(HealthDay News) — Use of injected radioactive beads, with or without bevacizumab, seems to improve survival for patients with metastatic colorectal cancer (mCRC), according to a study presented at the annual International Symposium on Endovascular Therapy, held from Jan. 19 to 23 in Miami Beach.
Dmitry Y. Goldin, M.D., of the Oakland University William Beaumont School of Medicine in Rochester, Mich., and colleagues retrospectively reviewed records from patients with mCRC, treated with yttrium-90 (90Y) radioembolization between 2008 and 2012. Thirty patients had pre-treatment with bevacizumab before radioembolization, and nine patients had no pre-treatment.
The researchers found that there was no significant difference in the tumor-to-normal liver vascularity ratio (TNVR) between patients treated with or without bevacizumab, and there was no significant difference in TNVR based on the interval from last bevacizumab dose to the MAA infusion. The mean patient survival from diagnosis was 30.8 months for the no-bevacizumab group, 31.6 months for the prior-bevacizumab group, and 27.6 months for the bevacizumab-within-three-months-of-Y-90-treatment group. The mean patient survival from the date of Y-90 treatment was 19.8, 12.6, and 13.3 months, respectively.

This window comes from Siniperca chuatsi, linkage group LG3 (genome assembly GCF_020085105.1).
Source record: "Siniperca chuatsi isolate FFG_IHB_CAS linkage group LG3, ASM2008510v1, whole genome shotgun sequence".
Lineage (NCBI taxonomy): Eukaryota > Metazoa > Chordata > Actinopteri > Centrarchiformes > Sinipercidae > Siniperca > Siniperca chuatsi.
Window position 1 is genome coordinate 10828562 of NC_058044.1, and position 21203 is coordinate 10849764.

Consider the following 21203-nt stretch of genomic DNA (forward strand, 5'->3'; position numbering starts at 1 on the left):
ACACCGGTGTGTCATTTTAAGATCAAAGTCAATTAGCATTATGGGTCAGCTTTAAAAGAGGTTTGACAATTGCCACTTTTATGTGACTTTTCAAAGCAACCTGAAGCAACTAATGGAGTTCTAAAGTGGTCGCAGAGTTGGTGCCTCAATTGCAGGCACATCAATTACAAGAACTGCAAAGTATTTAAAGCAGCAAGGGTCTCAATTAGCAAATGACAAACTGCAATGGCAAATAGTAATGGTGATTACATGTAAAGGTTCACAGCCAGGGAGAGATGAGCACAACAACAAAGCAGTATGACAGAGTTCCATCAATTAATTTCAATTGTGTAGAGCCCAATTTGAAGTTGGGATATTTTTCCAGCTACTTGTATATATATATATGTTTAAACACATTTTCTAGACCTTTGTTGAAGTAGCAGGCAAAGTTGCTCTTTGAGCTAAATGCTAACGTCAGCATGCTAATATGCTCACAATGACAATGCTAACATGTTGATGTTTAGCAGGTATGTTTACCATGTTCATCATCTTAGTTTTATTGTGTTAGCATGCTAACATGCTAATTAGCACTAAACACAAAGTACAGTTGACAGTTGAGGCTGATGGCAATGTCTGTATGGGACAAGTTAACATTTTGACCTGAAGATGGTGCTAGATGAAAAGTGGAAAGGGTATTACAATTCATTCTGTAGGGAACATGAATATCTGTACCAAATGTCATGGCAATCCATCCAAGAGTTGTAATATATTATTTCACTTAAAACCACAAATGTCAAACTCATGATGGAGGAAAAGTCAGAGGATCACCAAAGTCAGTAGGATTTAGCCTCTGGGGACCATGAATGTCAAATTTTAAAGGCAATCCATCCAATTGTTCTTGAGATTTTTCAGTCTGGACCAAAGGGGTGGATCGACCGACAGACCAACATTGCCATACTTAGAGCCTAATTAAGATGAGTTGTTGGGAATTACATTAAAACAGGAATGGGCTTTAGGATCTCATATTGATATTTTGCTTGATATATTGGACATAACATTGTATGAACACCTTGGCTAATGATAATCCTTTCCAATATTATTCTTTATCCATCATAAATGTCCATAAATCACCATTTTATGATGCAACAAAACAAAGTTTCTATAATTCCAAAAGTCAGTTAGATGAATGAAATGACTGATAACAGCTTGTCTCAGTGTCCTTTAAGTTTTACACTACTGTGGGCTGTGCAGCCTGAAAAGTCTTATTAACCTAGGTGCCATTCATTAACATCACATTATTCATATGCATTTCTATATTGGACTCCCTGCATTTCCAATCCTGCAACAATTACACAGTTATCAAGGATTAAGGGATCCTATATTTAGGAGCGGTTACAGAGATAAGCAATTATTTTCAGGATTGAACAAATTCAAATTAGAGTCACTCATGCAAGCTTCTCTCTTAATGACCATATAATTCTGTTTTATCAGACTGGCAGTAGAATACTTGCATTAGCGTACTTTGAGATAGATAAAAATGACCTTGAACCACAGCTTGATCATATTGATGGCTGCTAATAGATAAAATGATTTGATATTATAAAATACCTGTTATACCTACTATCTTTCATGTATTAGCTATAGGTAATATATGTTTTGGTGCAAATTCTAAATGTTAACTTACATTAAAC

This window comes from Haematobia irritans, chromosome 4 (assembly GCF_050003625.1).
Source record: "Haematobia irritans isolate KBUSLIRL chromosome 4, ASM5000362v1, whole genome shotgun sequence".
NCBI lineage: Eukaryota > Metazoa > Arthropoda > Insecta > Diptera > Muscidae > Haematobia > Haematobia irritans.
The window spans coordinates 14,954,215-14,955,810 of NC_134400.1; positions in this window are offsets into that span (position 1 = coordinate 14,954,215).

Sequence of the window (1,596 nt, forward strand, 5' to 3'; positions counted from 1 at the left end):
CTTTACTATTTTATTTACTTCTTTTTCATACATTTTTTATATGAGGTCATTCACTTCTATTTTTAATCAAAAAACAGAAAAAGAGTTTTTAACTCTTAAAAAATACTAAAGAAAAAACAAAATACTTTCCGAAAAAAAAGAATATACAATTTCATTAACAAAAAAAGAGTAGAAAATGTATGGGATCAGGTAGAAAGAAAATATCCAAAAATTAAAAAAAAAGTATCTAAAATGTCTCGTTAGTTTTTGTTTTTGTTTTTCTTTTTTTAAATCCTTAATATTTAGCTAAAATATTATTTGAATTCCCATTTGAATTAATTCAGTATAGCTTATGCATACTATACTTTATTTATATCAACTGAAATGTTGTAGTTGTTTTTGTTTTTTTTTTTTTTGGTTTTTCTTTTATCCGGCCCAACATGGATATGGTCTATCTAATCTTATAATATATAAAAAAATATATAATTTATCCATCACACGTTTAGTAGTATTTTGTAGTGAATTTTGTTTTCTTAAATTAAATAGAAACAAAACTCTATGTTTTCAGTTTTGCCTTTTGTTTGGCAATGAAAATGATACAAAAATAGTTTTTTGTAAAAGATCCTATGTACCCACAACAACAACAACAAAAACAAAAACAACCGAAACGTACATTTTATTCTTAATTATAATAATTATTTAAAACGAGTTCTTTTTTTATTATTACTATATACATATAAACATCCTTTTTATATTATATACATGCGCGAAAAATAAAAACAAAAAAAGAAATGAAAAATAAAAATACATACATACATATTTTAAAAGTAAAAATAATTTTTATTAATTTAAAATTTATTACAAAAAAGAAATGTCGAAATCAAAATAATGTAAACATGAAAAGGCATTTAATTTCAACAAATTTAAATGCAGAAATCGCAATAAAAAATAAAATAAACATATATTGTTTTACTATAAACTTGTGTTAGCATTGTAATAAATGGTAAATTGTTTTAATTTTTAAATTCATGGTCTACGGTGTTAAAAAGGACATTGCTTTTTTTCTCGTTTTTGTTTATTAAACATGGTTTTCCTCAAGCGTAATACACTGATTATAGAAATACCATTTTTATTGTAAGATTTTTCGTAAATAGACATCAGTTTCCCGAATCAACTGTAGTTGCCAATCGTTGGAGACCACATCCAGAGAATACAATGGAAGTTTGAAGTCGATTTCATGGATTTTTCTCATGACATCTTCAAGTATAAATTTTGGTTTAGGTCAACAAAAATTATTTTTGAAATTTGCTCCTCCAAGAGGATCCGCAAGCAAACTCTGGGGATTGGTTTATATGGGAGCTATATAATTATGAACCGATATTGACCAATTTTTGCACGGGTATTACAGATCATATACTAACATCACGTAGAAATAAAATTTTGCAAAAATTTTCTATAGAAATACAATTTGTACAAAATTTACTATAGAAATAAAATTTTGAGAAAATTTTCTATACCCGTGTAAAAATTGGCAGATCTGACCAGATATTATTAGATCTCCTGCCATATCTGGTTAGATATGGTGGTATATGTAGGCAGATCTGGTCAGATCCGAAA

“Prior bevacizumab did not increase survival in patients undergoing radioembolization,” the authors write. “Compared to historical controls treated with modern chemotherapy alone, mCRC patients treated with 90Y appear to have survival benefit.”